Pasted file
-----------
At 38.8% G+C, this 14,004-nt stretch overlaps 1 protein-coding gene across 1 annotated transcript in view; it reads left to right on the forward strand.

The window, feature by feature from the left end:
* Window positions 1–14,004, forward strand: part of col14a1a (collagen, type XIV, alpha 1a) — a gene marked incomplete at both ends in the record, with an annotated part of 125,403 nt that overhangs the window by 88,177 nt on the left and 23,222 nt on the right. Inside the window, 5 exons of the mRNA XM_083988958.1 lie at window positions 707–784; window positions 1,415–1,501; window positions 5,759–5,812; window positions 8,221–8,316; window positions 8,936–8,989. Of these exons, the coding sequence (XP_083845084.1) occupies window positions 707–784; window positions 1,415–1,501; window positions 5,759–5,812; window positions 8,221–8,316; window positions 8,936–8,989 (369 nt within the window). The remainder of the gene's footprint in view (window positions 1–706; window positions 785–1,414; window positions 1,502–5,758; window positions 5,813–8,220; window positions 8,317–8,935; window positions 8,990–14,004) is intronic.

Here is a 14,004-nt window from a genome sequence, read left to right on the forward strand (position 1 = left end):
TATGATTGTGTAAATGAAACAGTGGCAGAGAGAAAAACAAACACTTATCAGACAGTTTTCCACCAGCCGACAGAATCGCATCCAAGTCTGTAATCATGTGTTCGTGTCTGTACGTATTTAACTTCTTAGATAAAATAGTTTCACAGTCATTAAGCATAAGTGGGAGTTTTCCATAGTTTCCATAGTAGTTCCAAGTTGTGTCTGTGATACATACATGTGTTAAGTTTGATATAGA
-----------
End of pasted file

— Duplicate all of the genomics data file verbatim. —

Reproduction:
At 38.8% G+C, this 14,004-nt stretch overlaps 1 protein-coding gene across 1 annotated transcript in view; it reads left to right on the forward strand.

The window, feature by feature from the left end:
* Window positions 1–14,004, forward strand: part of col14a1a (collagen, type XIV, alpha 1a) — a gene marked incomplete at both ends in the record, with an annotated part of 125,403 nt that overhangs the window by 88,177 nt on the left and 23,222 nt on the right. Inside the window, 5 exons of the mRNA XM_083988958.1 lie at window positions 707–784; window positions 1,415–1,501; window positions 5,759–5,812; window positions 8,221–8,316; window positions 8,936–8,989. Of these exons, the coding sequence (XP_083845084.1) occupies window positions 707–784; window positions 1,415–1,501; window positions 5,759–5,812; window positions 8,221–8,316; window positions 8,936–8,989 (369 nt within the window). The remainder of the gene's footprint in view (window positions 1–706; window positions 785–1,414; window positions 1,502–5,758; window positions 5,813–8,220; window positions 8,317–8,935; window positions 8,990–14,004) is intronic.

Here is a 14,004-nt window from a genome sequence, read left to right on the forward strand (position 1 = left end):
TATGATTGTGTAAATGAAACAGTGGCAGAGAGAAAAACAAACACTTATCAGACAGTTTTCCACCAGCCGACAGAATCGCATCCAAGTCTGTAATCATGTGTTCGTGTCTGTACGTATTTAACTTCTTAGATAAAATAGTTTCACAGTCATTAAGCATAAGTGGGAGTTTTCCATAGTTTCCATAGTAGTTCCAAGTTGTGTCTGTGATACATACATGTGTTAAGTTTGATATAGA